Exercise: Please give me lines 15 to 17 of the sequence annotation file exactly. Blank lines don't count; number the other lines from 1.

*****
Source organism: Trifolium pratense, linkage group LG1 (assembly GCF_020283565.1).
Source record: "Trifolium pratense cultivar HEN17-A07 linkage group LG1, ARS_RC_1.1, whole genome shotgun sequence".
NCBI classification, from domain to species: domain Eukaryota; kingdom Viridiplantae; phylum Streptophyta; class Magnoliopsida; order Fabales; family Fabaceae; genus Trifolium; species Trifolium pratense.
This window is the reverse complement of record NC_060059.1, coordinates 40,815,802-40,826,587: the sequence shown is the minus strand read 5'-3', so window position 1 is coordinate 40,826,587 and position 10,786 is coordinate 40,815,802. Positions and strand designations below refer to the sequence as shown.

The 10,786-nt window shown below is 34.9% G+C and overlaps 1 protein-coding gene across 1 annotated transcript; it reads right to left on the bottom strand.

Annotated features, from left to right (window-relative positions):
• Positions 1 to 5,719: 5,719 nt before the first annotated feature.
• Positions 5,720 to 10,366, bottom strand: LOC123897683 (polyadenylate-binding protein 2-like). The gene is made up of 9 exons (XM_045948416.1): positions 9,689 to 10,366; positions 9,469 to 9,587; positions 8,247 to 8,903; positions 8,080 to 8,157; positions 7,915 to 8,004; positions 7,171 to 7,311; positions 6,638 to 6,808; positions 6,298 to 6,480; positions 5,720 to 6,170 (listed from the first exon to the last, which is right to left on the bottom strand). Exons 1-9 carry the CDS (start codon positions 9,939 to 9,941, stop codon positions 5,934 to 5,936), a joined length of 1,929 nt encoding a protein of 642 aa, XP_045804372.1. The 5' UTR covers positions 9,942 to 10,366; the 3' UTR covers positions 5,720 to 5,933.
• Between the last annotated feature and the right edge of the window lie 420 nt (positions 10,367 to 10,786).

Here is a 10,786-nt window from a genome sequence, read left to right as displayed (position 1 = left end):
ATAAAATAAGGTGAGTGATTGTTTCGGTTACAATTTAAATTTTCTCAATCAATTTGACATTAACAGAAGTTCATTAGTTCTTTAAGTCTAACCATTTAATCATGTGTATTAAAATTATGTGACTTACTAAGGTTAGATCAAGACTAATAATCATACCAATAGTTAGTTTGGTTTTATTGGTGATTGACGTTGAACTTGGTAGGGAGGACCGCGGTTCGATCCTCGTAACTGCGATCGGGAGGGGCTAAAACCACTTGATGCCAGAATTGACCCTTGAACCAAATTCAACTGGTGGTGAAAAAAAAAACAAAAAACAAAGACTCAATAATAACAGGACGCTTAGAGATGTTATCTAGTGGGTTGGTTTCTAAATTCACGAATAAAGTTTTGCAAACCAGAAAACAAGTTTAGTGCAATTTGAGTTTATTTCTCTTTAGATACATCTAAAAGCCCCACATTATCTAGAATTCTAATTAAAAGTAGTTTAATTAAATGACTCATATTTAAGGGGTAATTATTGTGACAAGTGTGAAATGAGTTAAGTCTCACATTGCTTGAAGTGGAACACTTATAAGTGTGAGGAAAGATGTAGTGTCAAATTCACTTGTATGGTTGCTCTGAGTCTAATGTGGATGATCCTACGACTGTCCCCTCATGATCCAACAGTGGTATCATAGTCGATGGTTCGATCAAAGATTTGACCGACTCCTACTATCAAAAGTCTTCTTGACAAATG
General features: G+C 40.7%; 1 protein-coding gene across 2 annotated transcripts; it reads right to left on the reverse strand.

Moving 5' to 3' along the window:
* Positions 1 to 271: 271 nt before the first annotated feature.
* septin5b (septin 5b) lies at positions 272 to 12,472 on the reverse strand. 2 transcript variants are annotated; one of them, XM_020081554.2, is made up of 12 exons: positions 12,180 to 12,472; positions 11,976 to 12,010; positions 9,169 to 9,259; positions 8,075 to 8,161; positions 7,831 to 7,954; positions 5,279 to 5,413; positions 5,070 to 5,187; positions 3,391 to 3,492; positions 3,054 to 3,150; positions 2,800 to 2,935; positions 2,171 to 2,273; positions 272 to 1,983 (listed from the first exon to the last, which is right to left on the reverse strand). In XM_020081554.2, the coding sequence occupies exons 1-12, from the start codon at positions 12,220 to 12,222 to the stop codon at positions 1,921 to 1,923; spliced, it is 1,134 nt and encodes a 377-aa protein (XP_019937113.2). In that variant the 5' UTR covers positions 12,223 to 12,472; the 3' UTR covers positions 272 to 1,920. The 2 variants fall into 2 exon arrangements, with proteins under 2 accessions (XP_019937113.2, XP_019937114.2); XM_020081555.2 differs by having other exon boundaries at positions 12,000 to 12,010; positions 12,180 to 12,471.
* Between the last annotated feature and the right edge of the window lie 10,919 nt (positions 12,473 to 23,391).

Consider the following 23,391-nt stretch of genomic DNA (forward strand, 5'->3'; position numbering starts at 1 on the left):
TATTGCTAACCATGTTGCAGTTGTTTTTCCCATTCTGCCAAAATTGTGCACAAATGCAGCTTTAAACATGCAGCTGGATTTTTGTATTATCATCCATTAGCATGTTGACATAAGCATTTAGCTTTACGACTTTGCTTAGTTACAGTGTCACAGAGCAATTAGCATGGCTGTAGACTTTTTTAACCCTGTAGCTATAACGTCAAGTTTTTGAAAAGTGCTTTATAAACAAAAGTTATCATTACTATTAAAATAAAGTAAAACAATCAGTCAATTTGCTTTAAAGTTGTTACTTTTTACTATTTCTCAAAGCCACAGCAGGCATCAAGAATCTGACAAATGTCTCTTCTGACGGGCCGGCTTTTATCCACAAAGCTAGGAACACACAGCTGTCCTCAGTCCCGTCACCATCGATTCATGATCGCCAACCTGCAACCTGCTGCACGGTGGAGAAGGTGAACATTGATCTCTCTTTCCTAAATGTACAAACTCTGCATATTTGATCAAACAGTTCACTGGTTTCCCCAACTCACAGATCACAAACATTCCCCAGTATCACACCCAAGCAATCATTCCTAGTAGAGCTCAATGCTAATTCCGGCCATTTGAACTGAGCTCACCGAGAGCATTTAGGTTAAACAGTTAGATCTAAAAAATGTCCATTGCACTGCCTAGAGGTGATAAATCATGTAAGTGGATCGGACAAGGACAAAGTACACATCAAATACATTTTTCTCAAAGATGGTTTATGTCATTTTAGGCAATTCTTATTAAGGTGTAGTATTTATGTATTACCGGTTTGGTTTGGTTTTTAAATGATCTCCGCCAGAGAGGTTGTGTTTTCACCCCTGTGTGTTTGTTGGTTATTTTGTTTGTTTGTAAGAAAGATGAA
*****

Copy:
* septin5b (septin 5b) lies at positions 272 to 12,472 on the reverse strand. 2 transcript variants are annotated; one of them, XM_020081554.2, is made up of 12 exons: positions 12,180 to 12,472; positions 11,976 to 12,010; positions 9,169 to 9,259; positions 8,075 to 8,161; positions 7,831 to 7,954; positions 5,279 to 5,413; positions 5,070 to 5,187; positions 3,391 to 3,492; positions 3,054 to 3,150; positions 2,800 to 2,935; positions 2,171 to 2,273; positions 272 to 1,983 (listed from the first exon to the last, which is right to left on the reverse strand). In XM_020081554.2, the coding sequence occupies exons 1-12, from the start codon at positions 12,220 to 12,222 to the stop codon at positions 1,921 to 1,923; spliced, it is 1,134 nt and encodes a 377-aa protein (XP_019937113.2). In that variant the 5' UTR covers positions 12,223 to 12,472; the 3' UTR covers positions 272 to 1,920. The 2 variants fall into 2 exon arrangements, with proteins under 2 accessions (XP_019937113.2, XP_019937114.2); XM_020081555.2 differs by having other exon boundaries at positions 12,000 to 12,010; positions 12,180 to 12,471.
* Between the last annotated feature and the right edge of the window lie 10,919 nt (positions 12,473 to 23,391).

Consider the following 23,391-nt stretch of genomic DNA (forward strand, 5'->3'; position numbering starts at 1 on the left):